Dirigible

It’s hard to sleep when silence hangs heavy in the air. It’s even worse if there is stifling heat, but that’s not a major issue. We live in San Francisco and it doesn’t get hot enough here to seriously consider having air conditioning installed in our home. Still, there is that silence and the sound of sirens or maybe-gunshots that break it are few and far between.

We keep a fan running in the bedroom, a big one at least two feet in diameter. It sits on a stand high enough to blast air over the top of the bed. The breeze it produces feels like it comes in waves even though the fan blades spin at a constant rate. Either there is some science to explain it or it’s faulty perception on my part.

With our older fan, I used to pretend the sound it made was from a B-17 bomber and I was part of the crew bombing German cities flat because Hitler was a dick. I blogged about it here in case you’re interested.

Five years later, I don’t fantasize about being on a B-17 anymore even though the new fan sounds pretty much like the old one. These days I pretend I’m in a dirigible, zeppelin, rigid airship, whatever you want to call it. Not a blimp though. I have no desire to float around advertising Goodyear tires unless I get to kill a bunch of sports fans like Bruce Dern tried to do in Black Sunday.

I like the rigid airships because there’s space to crawl around inside the thing between the gas bags held in a lightweight frame. Just to be clear: The bags are filled with helium. You can save your “Oh the humanity” for someone else, thank you very much.

My dirigible fantasy is more speculative than historical. There is little charm doing the Kaiser’s bidding in WWI and even less serving on an airborne Das Love Boot with swastikas on the tail fins.

Instead, I wanted something less stressful than my daily life. On the airship, I wouldn’t be worrying about the effects of aging or how long it will be before I can give up my career (such as it is) and retire. I would be part of a green cargo service, offering package deliveries a little faster than a freighter and far more ecologically friendly than any jet airplane. I’m not sure what my job would be, hopefully something untaxing mentally and physically. The propellers would serve most as stabilizers as we headed toward our destination with prevailing winds.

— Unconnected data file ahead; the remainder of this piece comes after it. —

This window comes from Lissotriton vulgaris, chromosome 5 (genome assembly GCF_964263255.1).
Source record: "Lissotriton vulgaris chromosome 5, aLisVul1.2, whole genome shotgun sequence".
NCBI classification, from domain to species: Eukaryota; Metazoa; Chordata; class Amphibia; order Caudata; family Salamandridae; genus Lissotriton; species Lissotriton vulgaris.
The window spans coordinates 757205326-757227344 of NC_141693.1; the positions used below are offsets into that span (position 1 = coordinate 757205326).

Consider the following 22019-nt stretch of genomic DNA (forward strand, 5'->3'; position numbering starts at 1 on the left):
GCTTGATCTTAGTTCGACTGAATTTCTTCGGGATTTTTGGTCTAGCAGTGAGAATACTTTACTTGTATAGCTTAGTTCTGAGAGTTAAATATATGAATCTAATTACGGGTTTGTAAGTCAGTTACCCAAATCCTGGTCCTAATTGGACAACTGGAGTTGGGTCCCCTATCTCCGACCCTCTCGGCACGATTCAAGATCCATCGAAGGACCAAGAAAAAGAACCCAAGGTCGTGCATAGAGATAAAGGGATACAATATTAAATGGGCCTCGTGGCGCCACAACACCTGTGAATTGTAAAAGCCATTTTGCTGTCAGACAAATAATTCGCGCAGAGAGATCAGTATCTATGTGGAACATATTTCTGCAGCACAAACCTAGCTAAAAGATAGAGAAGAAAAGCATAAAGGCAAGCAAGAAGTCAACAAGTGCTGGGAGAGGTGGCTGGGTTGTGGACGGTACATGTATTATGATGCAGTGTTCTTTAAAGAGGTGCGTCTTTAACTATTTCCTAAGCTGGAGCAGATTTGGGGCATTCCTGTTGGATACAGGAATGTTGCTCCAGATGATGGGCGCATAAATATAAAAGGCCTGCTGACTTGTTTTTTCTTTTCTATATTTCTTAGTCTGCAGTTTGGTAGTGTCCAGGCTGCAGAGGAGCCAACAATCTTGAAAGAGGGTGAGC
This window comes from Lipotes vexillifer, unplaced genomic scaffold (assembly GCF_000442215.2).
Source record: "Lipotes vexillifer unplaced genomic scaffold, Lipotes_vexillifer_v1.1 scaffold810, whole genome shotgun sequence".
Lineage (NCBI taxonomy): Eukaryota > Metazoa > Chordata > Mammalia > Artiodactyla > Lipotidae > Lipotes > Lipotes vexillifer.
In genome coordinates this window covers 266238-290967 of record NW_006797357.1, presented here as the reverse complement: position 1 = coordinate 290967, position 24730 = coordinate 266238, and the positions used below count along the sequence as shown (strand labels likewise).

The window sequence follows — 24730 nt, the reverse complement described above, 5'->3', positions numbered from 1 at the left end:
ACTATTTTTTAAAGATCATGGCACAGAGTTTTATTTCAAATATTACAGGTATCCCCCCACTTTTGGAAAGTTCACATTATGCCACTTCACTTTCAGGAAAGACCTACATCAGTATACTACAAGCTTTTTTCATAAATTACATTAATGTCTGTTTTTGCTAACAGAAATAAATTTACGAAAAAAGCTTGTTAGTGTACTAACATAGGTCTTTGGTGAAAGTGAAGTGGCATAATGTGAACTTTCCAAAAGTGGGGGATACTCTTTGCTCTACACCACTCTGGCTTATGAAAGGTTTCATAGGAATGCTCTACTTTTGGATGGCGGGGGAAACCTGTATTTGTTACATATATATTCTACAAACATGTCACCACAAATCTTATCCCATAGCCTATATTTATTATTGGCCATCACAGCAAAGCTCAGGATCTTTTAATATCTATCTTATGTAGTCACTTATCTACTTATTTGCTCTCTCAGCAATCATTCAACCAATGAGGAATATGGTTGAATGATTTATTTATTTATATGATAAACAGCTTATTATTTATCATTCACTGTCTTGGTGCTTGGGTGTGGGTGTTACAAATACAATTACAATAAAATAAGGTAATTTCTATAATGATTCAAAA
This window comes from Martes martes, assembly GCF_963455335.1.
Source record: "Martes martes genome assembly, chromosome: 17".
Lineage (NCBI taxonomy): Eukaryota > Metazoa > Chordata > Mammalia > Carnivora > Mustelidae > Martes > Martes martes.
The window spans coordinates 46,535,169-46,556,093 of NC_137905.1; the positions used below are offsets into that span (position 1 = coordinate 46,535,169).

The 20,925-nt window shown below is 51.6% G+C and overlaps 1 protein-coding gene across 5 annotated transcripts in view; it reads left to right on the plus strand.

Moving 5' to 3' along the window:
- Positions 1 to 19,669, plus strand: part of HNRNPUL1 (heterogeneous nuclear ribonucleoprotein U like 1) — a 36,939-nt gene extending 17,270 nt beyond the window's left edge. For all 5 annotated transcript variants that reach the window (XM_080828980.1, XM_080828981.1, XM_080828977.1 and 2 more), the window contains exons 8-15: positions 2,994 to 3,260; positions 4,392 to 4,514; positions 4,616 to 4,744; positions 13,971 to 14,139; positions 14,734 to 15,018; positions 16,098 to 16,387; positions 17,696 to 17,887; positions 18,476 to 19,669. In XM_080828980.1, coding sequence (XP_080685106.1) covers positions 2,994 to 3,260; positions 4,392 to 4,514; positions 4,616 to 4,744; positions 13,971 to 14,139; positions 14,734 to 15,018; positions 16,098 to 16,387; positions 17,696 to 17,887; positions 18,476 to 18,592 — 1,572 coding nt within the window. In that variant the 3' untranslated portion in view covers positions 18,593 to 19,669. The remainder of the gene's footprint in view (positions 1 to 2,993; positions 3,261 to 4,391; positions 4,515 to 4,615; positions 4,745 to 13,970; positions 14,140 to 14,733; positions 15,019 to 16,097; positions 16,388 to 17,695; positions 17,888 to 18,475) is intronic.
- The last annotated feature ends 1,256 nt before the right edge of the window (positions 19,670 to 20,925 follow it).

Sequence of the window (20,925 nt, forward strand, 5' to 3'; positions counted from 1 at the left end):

Longer journeys could take a while, which was fine by me. What wasn’t fine was daytime travel. Since I would be lying in bed at night imagining the fan was a dirigible propeller, I wanted the sky to be as dark as the interior of the bedroom.

No matter, this was my world so I could make it anything I want. I decided to have some natural disaster slow the Earth’s rotation enough so the western hemisphere was always facing away from the sun. American goth kids loved it. The other billion-plus people affected were far less happy.

And that’s where it all went wrong. The whole idea of this fantasy was to require very little thinking so the transition from make-believe to slumber was effortless as possible. Now I had all this socioeconomic nonsense to deal with.

People in the western hemisphere would do everything they could to escape to sunnier climes. Those left behind would do whatever could to survive. If you were a farmer and grew anything other than mushrooms, your crops would die. So would most vegetation and an entire ecosystem that relied on it. The only way to make a living was to sell what you could for scrap and strip mine everything else.

Meanwhile, the eastern half of the planet would get a lot more crowded. Colonizers from the west would want land and resources. Those who did not comply with this new world order were sent off to one of the massive penal colonies cropping up all over the Americas. Some of those exiled were political prisoners. Others were actual criminals, including rapists and murderers. All were released locally after serving their sentences, which fueled the resentment of the surrounding communities.

So where did that leave me? In the here and now, I was lying sleepless on the bed, staring at the ceiling and working through the minutiae of the dystopia I created. On the dirigible, I was waiting for prisoners and supplies to be loaded on the summit of Mauna Kea. From there, we would cross the Pacific and make landfall under the cover of endless night. Flying too high for the sound of our engines to be heard, we would deliver our cargo on Mt. Whitney and be on our way. Whatever was going on thousands of feet below us was no concern of mine.

And with that, the other me could finally get to sleep.

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